Arthur Bauman enjoys making mobiles and creates each piece as a unique kinetic mobile sculpture, hand-made of metal. Most are painted with artists' acrylics, but some are hammered aluminum, bronze and brass. In beginning a new abstract mobile, he often simply forms a first shape, decides what next shape might both complement it and that opens the way for a third, and continues in that way until he finds the mobile balanced and complete. This involves a logic internal to the mobile that dictates the limits both to its shapes and to its structure. He finds this intriguing.
Bauman began making mobiles in 1968 in Amman, Jordan, while stationed at the U.S. Embassy. He saw two films on Alexander Calder which the State Department had sent around to the more isolated diplomatic posts and he was entranced. So in his leisure time he took up making mobiles, at first with whatever materials were at hand: clothes hanger wire, tin can tops, and even yarn left over from his wife's rug-making. Then, seriously hooked, he bought some tools, aluminum sheet and spring steel wire. He continued to make mobiles at posts to which he was assigned, and gave three exhibits abroad -- in Jordan, Morocco and Belgium. In 1972, while on leave in the United States, he gave an exhibit in Fort Myers, Florida, and the owner of a gallery on nearby Sanibel Island offered to show his work. Later, while still in the Foreign Service, he gave exhibits in Germany and at the National Museum Art Gallery in Singapore.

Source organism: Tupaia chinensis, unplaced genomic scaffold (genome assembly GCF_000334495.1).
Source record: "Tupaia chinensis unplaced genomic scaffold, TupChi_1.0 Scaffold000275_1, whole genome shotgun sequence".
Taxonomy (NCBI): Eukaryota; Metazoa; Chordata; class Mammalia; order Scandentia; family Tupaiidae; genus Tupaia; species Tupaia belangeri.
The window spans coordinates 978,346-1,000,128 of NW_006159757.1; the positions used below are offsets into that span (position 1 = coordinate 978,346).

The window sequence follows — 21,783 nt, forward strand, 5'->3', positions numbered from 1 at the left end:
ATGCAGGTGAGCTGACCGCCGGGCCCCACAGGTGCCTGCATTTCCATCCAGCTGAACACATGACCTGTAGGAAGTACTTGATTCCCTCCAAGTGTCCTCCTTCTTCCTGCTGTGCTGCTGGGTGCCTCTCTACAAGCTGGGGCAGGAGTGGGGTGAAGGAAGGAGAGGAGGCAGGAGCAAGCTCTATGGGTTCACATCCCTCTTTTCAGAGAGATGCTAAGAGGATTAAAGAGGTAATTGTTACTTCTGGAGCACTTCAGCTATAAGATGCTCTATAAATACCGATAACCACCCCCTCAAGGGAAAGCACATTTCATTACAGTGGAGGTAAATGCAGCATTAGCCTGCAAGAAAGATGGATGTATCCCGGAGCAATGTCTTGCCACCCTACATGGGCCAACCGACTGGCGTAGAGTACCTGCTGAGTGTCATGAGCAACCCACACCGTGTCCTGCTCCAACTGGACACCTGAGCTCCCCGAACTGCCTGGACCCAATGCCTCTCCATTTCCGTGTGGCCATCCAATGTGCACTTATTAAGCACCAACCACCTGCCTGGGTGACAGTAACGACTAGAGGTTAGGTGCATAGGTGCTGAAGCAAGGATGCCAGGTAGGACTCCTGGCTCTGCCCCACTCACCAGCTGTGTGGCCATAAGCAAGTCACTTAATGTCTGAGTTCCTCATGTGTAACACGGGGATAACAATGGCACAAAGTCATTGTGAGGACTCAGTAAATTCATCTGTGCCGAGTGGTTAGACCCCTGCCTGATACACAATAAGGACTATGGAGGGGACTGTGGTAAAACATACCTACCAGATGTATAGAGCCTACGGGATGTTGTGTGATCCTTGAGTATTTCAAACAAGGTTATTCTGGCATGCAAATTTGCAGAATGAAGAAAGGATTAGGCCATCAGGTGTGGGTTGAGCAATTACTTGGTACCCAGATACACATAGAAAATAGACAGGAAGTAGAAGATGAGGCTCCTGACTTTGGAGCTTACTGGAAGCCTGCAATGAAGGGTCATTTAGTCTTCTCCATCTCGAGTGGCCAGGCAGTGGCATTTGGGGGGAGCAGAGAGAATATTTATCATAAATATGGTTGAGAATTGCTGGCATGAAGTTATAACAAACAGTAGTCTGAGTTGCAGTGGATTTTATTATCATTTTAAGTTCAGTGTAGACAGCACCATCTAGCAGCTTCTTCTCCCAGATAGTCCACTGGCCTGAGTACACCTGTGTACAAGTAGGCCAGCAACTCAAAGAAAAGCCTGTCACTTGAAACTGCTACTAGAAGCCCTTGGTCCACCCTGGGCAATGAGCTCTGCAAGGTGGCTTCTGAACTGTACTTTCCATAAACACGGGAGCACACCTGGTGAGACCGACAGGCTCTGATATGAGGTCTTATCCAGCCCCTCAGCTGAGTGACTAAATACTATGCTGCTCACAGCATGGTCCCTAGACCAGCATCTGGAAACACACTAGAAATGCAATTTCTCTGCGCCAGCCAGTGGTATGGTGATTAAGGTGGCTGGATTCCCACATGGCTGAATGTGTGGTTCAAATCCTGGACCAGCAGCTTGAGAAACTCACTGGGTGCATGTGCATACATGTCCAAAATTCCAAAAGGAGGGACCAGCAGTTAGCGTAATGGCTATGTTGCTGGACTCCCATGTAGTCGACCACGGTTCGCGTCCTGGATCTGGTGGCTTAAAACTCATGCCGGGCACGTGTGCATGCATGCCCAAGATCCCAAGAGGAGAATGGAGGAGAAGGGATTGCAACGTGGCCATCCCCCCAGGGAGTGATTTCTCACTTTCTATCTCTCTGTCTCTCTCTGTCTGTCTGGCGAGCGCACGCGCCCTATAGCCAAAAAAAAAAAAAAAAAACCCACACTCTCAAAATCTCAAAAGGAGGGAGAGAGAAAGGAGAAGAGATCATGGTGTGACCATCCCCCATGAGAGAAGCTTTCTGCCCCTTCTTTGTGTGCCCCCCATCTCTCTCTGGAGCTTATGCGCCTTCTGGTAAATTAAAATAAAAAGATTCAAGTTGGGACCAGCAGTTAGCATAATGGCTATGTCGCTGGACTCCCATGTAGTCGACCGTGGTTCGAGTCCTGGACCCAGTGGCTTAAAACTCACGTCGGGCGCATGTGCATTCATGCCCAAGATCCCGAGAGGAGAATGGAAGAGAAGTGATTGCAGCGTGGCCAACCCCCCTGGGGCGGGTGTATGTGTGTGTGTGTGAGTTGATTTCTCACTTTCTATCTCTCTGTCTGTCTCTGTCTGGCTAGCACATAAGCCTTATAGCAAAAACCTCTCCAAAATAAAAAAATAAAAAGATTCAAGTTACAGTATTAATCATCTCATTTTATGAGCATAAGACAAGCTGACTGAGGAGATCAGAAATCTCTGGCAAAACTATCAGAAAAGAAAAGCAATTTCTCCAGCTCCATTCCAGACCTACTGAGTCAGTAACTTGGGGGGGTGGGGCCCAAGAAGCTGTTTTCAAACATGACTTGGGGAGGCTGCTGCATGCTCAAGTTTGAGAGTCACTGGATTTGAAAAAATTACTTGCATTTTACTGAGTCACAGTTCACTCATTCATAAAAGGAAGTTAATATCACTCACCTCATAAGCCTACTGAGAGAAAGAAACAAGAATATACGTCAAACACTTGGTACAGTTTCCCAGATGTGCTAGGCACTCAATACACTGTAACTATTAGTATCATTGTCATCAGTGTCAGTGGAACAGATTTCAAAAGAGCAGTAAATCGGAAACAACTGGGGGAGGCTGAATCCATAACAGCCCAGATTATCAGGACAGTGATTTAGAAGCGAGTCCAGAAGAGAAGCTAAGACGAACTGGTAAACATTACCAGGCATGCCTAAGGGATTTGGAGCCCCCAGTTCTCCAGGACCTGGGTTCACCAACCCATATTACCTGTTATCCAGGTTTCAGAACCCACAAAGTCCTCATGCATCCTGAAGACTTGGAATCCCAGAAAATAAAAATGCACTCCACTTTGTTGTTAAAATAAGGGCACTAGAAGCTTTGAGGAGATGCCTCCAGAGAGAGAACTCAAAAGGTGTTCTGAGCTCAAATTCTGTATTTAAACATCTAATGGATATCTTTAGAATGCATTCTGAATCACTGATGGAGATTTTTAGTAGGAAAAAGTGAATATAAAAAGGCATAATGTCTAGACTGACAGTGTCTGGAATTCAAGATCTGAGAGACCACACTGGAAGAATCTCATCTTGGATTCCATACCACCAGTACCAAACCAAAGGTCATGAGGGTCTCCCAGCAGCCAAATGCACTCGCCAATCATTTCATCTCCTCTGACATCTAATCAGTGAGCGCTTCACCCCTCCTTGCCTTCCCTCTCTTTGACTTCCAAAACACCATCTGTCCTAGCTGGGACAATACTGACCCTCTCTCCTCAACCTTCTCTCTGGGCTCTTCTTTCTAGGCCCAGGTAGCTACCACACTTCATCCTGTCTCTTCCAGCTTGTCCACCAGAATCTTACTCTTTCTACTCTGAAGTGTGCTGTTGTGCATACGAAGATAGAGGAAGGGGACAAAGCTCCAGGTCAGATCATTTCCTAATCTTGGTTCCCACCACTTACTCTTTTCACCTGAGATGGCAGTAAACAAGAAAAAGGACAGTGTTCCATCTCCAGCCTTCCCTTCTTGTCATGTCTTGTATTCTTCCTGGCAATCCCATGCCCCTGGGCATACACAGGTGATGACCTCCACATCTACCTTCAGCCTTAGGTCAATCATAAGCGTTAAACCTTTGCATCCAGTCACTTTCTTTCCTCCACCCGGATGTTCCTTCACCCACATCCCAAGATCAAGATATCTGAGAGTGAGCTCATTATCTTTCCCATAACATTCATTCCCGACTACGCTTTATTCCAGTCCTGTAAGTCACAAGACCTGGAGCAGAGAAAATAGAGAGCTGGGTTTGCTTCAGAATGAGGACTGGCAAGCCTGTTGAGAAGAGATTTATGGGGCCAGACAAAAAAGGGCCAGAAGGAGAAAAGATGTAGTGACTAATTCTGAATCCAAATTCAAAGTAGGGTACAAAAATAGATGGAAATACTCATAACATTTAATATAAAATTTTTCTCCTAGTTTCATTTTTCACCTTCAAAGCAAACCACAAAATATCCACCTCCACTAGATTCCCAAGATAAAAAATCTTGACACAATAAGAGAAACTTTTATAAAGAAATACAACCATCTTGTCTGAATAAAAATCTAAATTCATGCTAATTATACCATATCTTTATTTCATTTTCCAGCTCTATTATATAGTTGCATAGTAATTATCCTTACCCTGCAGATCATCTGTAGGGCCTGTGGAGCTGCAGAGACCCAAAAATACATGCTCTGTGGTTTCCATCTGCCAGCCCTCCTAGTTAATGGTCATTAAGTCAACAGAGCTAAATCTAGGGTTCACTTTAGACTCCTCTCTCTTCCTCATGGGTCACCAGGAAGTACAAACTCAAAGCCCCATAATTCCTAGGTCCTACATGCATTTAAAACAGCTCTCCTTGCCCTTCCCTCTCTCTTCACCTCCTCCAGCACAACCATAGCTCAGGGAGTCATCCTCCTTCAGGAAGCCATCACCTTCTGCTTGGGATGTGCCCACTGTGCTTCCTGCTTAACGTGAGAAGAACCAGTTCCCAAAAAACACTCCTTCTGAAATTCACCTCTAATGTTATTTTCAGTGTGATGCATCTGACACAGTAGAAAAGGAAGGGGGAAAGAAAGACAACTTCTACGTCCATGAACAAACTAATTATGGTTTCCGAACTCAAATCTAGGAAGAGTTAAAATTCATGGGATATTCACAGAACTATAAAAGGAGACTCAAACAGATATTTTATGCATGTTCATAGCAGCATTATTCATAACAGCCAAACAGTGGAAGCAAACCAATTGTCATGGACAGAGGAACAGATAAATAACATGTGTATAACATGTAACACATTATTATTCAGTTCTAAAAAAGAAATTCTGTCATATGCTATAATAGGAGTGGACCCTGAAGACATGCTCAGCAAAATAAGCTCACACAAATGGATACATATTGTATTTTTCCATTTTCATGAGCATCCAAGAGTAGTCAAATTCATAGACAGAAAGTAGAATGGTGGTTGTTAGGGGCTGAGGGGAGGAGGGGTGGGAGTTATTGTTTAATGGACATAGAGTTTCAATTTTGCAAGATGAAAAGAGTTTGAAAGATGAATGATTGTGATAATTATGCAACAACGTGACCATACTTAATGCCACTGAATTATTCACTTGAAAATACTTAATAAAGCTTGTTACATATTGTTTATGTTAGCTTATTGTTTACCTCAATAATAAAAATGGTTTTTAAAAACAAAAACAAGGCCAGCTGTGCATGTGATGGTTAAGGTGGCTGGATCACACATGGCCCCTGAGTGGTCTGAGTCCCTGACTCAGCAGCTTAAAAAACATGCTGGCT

Eventually, in 1981, he left the Foreign Service to work full time on mobiles, and has since given half a dozen exhibits in this country. His work is currently shown in several galleries, including the Left Bank Galleries in Wellfleet and Orleans on Cape Cod, where the largest and most representative selection of hiw work is on exhibit. Anyone who makes mobiles owes a huge debt to Alexander Calder, who after all invented the art form. But Bauman soon developed his own distinctive style and artistic vocabulary. He is especially interested in structure and in creating a piece that is well balanced esthetically from whatever angle you see it -- with its three-dimensionality. And when you watch a mobile move in an air current, as it shifts and revolves, you add the fourth dimension, time. As with music and dance, it's a performance.